You may also wish to consider the 2½-day Lake Erie Islands Photography Workshop on June 6-8, 2008 at Ohio State University’s Stone Laboratory on Gibraltar Island at Put-in-Bay in northwest Ohio. Stone Laboratory conducts research on a variety of Great Lakes environmental issues, and the photogenic island scenery together with the excellent amenities at Put-in-Bay makes a very enjoyable combination. Participants stay in cottages on Gibraltar Island, the food and facilities are excellent, and a Stone Laboratory boat is available for field photography trips to Middle Bass and South Bass Islands.

Photographic subjects included sunrises and sunsets, a historic winery, cliff scenery and glacial grooves, the harbor at Put-in-Bay full of boats and water birds, a lighthouse, wildflowers and gardens. And at a price of only $450, including tuition, lodging and meals for 2½ days, this program is very attractively priced. Contact Kelly Dress at (419)-285-1800 for more information or to register for the workshop. This workshop will appeal to both beginners and more seasoned photographers.

Finally, I’m pleased to be offering my first 2-day Travel Photography Workshop on Saturday, May 31 and Saturday, June 14 at Cuyahoga Community College (Tri-C). Tri-C asked me to help design a new curriculum in digital photography for their Continuing Education programs, and also invited me to teach a photography workshop. Since I’m already teaching several workshops in digital nature and garden photography for other organizations, I decided that a Travel Photography Workshop might be a way to help folks improve the quality of their photography on vacation and other travel trips. More details about the workshop, as well as information on how to register, are included in this PDF.

NEW WEBSITE FEATURES

trumpeter-swans-on-ice.jpgThe searchable Website gallery has now been expanded to 1100 photographs, including images from Michigan, New York, Maine, South Carolina and Georgia. More photographs from other states I have visited will be added over the next few months. Many of these images were taken prior to 2003 using film, so please be patient as I try to find the time to scan the hundreds of color transparencies and fine-tune the digital files with Photoshop before creating the JPEGs for the Website gallery.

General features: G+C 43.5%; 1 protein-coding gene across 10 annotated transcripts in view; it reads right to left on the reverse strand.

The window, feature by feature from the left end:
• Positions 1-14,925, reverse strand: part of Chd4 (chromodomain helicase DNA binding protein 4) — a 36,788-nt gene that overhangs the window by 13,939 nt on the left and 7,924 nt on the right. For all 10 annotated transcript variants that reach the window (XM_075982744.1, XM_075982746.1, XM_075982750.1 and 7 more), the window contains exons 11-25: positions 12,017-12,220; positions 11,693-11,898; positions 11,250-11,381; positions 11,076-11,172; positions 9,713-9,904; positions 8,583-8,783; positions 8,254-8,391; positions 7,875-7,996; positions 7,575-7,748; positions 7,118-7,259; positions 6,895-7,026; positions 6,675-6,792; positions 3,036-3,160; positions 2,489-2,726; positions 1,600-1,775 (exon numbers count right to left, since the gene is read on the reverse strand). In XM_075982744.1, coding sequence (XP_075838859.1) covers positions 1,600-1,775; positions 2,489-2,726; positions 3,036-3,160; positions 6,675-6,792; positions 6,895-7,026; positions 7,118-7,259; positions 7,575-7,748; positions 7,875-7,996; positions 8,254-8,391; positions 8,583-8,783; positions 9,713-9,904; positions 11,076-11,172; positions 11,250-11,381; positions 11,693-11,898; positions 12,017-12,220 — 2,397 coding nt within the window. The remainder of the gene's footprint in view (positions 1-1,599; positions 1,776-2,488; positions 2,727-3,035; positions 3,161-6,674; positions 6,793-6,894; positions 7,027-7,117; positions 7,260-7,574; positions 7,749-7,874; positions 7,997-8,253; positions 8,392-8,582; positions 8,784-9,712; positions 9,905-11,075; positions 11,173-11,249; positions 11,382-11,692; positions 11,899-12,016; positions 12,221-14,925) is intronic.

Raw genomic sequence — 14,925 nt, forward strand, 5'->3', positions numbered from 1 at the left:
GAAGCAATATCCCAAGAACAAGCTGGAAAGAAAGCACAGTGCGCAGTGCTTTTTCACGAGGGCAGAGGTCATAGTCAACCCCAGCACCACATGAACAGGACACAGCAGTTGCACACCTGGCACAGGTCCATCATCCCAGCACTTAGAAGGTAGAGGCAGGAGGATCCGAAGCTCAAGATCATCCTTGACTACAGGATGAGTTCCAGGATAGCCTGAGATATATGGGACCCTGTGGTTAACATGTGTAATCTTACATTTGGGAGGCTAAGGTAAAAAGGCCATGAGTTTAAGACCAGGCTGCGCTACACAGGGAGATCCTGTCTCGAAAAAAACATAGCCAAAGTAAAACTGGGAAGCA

During April, we will also be implementing an “eCommerce” version of the ImageFolio software that is used to maintain the Website gallery, and visitors will be able to order Epson Ultrachrome color prints of any of the gallery photographs in a variety of sizes. Books and posters will also soon be available for sale using this new facility.

POINT – & – SHOOT VS. SINGLE-LENS-REFLEX DIGITAL CAMERAS

shadbush.jpgToday virtually everyone owns a compact “point-&-shoot” (P&S) digital camera. Many are smaller than a pack of cards, and they are often included in cell phones. About half of the people who attend my digital photography workshops bring a P&S digital camera. The others bring a digital single-lens-reflex (SLR) camera with one or more interchangeable lenses. Let’s consider the pros and cons of digital P&S vs. SLR cameras.

P&S digital cameras are very compact and portable. Features include a 4-12 megapixel sensor that is sealed against dust, a motorized, non-interchangeable zoom lens with autofocus, and an automatic exposure metering system. Most have a “macro” feature for close-ups, a built-in flash, and some are image-stabilized, which minimizes hand-held camera shake. P&S cameras are also affordable, retailing from $50 to $500.